Odd Funeral Rituals

The Most Odd Funeral Rituals from Around the World


Most of the funerals we’ve been to have been the same. Here are some unique funeral rites from throughout the world.


The natives of Madagascar have a well-known ceremony known as famadihana, or bone turning. They dig up the remains of their relatives and rewrap them in fresh clothes to send the deceased’s souls into the afterlife. They then dance to live music while carrying the bodies on their heads around the tomb before returning them to the family tomb. Some see it as an opportunity to speak with the departed. Others use it to memorialise those who have died.



Buddhists in Tibet believe in soul transmigration, which indicates that after a person dies, the body becomes an empty receptacle for them. The body is sliced into pieces and left on mountaintops so wild creatures such as vultures may consume it as a show of benevolence. The Buddhist perspective fully justifies the practice of sky burial.



In Ghana, a group of coffin builders has created a fascinating industry out of death. The people who live here believe that after death, life continues in another location in the same way it did before. Hence the coffins are crafted in the shape of whatever best represents the departed person’s life. It can take the form of ships, buildings, animals, automobiles, and many other things.

The Philippines.

There are several unique funeral practices in the Philippines. The Tinguian people adorn the deceased’s body in the most acceptable attire and make them sit on a chair. They also placed a lighted cigarette in the body’s mouth. On the other hand, the Benguet people blindfolded the dead victims and lay them at the house’s front door. Cebuano people dress their youngsters crimson at funerals to reduce their chances of encountering spirits. Finally, the Cavite people bury the dead in hollowed-out trees chosen by the deceased.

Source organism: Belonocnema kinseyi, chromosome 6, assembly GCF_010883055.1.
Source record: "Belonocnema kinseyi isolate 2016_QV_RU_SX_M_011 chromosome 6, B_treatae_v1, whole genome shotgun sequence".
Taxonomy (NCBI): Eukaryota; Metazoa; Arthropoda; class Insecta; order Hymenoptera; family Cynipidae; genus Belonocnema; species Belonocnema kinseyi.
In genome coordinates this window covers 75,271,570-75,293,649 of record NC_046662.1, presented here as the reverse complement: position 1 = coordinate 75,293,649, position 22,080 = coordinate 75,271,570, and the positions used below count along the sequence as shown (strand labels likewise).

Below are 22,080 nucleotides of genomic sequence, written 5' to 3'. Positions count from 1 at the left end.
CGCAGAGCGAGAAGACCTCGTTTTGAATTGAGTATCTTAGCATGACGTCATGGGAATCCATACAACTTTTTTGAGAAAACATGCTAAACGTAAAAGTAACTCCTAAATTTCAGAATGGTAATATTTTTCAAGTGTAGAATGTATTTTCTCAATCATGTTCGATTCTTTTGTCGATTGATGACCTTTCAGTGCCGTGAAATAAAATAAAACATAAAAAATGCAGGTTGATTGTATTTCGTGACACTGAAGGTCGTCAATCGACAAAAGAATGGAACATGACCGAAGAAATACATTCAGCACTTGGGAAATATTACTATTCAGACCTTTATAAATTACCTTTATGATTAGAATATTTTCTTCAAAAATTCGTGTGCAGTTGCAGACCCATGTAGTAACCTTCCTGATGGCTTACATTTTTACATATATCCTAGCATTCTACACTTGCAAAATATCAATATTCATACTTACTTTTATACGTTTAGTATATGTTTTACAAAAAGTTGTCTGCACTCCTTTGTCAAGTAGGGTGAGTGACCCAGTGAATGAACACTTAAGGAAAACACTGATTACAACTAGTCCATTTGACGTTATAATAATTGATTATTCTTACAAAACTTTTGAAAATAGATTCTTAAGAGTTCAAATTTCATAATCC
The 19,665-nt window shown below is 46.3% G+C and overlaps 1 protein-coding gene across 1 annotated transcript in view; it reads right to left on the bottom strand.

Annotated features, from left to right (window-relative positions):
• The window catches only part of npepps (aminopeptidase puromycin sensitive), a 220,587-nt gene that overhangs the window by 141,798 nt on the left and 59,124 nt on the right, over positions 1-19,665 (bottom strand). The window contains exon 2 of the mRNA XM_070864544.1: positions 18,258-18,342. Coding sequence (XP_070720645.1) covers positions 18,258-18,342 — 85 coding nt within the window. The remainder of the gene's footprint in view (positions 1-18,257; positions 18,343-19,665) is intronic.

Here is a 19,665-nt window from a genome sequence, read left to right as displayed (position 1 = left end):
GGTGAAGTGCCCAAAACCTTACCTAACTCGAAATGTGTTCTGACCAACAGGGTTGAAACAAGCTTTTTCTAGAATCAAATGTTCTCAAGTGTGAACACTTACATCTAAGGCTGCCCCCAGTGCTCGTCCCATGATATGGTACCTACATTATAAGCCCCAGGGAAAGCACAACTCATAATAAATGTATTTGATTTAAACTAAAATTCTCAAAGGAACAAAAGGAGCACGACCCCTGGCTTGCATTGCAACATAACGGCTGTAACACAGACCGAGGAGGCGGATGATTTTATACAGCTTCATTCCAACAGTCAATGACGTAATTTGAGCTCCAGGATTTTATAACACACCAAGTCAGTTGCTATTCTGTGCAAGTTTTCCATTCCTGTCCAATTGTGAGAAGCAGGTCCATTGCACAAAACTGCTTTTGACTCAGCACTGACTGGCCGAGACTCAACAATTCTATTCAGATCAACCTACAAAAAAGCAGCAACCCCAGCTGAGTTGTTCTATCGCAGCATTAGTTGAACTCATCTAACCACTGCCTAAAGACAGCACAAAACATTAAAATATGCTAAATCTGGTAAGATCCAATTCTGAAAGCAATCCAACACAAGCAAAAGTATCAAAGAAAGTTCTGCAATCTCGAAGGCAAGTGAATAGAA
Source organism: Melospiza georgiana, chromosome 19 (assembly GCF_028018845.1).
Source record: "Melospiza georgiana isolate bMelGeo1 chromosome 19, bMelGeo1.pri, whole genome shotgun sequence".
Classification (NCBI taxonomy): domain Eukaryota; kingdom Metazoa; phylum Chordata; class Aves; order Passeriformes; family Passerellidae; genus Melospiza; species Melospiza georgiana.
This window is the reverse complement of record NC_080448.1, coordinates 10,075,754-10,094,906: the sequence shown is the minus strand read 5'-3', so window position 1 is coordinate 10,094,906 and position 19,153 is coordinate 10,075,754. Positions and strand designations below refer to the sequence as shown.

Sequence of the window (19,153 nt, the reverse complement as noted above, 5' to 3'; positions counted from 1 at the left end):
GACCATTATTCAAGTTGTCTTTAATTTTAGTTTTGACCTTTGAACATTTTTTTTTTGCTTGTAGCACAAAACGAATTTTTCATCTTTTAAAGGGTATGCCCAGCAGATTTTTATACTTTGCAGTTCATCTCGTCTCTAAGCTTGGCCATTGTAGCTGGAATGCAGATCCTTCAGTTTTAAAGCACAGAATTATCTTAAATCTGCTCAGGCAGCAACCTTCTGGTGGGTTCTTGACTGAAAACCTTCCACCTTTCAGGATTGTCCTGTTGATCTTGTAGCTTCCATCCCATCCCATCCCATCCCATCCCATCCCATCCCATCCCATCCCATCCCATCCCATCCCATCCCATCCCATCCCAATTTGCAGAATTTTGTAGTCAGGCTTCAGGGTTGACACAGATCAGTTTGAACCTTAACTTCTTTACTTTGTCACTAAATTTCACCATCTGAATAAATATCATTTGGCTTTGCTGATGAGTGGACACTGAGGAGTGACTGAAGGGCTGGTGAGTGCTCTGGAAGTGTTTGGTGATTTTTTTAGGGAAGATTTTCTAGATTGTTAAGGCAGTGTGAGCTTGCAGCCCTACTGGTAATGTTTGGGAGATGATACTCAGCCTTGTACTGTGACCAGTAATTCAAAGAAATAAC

In regions of Indonesia, the Torajans believed that death was a progressive process rather than a sudden occurrence. Their funeral ritual encompasses the entire community and might last several weeks or months. Even after what some may regard as death, the corpse remains with the family. The Torajans regard it as a disease and continue to care for the body and interact with the loved one. The body is then finally buried in a stone burial or cave, also cleansed and redressed for particular rites even after years have passed.


Though the rituals and practices may differ worldwide, everyone mourns the dead. Therefore, all the traditions in the world are present to help the deceased pass on, and those around them grieve and cope with the loss.

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